The Financial Services Authority will be broken in two. Part will become a new Prudential Regulatory Authority within the Bank of England, responsible for ‘microprudential’ regulation of financial firms.
Led by Sir Hector Sants, now FSA chief executive, it will report to another new Bank organ, an independent Financial Policy Committee, charged with ‘macroprudential’ regulation – ensuring systemic risks do not build up in the economy.
Most other FSA staff are likely to join a separate Consumer Protection and Markets Authority, which will “regulate the conduct of every authorised financial firm providing services to consumers,” and be responsible for “ensuring the good conduct of business in the UK’s retail and wholesale financial services”.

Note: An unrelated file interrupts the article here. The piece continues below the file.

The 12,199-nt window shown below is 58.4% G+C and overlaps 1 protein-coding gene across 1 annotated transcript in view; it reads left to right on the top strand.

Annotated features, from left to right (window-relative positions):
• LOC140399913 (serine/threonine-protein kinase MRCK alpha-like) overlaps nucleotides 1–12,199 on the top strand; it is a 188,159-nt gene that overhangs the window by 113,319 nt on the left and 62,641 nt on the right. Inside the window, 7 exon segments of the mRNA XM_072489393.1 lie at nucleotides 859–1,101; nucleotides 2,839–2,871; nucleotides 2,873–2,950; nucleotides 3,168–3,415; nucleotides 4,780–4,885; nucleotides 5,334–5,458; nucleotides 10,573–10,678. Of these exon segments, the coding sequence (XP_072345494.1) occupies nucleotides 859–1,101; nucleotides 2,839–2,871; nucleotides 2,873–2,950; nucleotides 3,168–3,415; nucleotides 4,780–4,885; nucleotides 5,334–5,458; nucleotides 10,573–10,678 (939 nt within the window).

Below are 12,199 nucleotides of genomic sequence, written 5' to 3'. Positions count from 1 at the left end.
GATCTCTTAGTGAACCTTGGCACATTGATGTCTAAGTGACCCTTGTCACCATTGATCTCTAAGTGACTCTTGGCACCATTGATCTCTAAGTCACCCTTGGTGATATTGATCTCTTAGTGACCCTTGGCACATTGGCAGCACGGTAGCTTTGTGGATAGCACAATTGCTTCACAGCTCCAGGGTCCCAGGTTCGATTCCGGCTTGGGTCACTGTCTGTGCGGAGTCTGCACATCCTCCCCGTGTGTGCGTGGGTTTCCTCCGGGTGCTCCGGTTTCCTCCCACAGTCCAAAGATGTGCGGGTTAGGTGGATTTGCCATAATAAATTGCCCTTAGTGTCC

A third agency will bring together all the groups fighting white collar crime.
The multiplication of regulators could mean derivatives firms will have to cope with more reports and more inspections that disrupt their business.
Anthony Belchambers, chief executive of the Futures and Options Association, expressed concern that the reorganisation could disrupt progress that has been made. “The FSA is a very different institution from what it was before the crisis,” he said. “It makes sense to build on the FSA’s strengths and achievements of recent years and maintain that momentum.”